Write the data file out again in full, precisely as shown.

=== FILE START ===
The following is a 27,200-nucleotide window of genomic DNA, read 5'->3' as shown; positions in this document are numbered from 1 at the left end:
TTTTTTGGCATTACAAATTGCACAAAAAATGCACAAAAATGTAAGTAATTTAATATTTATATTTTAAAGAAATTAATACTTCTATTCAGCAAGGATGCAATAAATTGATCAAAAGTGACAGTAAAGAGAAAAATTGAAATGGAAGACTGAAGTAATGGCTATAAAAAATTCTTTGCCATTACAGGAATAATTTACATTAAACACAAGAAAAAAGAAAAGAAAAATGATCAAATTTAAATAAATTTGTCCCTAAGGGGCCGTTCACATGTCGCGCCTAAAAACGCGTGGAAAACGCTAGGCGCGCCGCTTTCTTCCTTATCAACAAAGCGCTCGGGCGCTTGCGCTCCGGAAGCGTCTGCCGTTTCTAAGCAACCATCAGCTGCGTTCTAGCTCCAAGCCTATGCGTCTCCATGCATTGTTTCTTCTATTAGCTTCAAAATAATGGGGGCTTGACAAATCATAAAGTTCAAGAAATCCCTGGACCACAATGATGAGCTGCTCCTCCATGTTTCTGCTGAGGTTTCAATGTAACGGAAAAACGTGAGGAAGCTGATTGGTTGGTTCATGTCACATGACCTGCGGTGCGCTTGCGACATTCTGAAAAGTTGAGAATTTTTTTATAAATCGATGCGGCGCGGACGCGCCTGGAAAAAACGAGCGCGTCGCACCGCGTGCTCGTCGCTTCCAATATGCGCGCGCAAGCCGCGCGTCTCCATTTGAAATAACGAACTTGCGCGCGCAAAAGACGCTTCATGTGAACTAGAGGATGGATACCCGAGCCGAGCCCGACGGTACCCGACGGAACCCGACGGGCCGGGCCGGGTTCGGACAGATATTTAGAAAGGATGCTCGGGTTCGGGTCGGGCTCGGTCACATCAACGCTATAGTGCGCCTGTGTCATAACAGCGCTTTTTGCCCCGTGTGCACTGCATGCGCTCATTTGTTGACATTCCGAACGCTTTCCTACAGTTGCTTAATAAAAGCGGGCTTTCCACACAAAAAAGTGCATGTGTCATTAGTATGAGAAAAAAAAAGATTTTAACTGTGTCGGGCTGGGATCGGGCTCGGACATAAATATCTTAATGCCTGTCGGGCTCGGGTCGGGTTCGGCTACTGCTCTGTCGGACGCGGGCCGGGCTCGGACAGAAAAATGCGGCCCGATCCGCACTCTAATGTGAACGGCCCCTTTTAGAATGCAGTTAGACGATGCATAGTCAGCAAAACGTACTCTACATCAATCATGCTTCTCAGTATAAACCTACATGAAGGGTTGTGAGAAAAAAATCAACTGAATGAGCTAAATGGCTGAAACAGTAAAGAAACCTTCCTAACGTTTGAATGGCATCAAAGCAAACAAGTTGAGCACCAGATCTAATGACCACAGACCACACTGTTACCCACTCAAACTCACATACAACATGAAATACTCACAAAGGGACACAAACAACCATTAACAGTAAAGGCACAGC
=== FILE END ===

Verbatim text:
The following is a 27,200-nucleotide window of genomic DNA, read 5'->3' as shown; positions in this document are numbered from 1 at the left end:
TTTTTTGGCATTACAAATTGCACAAAAAATGCACAAAAATGTAAGTAATTTAATATTTATATTTTAAAGAAATTAATACTTCTATTCAGCAAGGATGCAATAAATTGATCAAAAGTGACAGTAAAGAGAAAAATTGAAATGGAAGACTGAAGTAATGGCTATAAAAAATTCTTTGCCATTACAGGAATAATTTACATTAAACACAAGAAAAAAGAAAAGAAAAATGATCAAATTTAAATAAATTTGTCCCTAAGGGGCCGTTCACATGTCGCGCCTAAAAACGCGTGGAAAACGCTAGGCGCGCCGCTTTCTTCCTTATCAACAAAGCGCTCGGGCGCTTGCGCTCCGGAAGCGTCTGCCGTTTCTAAGCAACCATCAGCTGCGTTCTAGCTCCAAGCCTATGCGTCTCCATGCATTGTTTCTTCTATTAGCTTCAAAATAATGGGGGCTTGACAAATCATAAAGTTCAAGAAATCCCTGGACCACAATGATGAGCTGCTCCTCCATGTTTCTGCTGAGGTTTCAATGTAACGGAAAAACGTGAGGAAGCTGATTGGTTGGTTCATGTCACATGACCTGCGGTGCGCTTGCGACATTCTGAAAAGTTGAGAATTTTTTTATAAATCGATGCGGCGCGGACGCGCCTGGAAAAAACGAGCGCGTCGCACCGCGTGCTCGTCGCTTCCAATATGCGCGCGCAAGCCGCGCGTCTCCATTTGAAATAACGAACTTGCGCGCGCAAAAGACGCTTCATGTGAACTAGAGGATGGATACCCGAGCCGAGCCCGACGGTACCCGACGGAACCCGACGGGCCGGGCCGGGTTCGGACAGATATTTAGAAAGGATGCTCGGGTTCGGGTCGGGCTCGGTCACATCAACGCTATAGTGCGCCTGTGTCATAACAGCGCTTTTTGCCCCGTGTGCACTGCATGCGCTCATTTGTTGACATTCCGAACGCTTTCCTACAGTTGCTTAATAAAAGCGGGCTTTCCACACAAAAAAGTGCATGTGTCATTAGTATGAGAAAAAAAAAGATTTTAACTGTGTCGGGCTGGGATCGGGCTCGGACATAAATATCTTAATGCCTGTCGGGCTCGGGTCGGGTTCGGCTACTGCTCTGTCGGACGCGGGCCGGGCTCGGACAGAAAAATGCGGCCCGATCCGCACTCTAATGTGAACGGCCCCTTTTAGAATGCAGTTAGACGATGCATAGTCAGCAAAACGTACTCTACATCAATCATGCTTCTCAGTATAAACCTACATGAAGGGTTGTGAGAAAAAAATCAACTGAATGAGCTAAATGGCTGAAACAGTAAAGAAACCTTCCTAACGTTTGAATGGCATCAAAGCAAACAAGTTGAGCACCAGATCTAATGACCACAGACCACACTGTTACCCACTCAAACTCACATACAACATGAAATACTCACAAAGGGACACAAACAACCATTAACAGTAAAGGCACAGC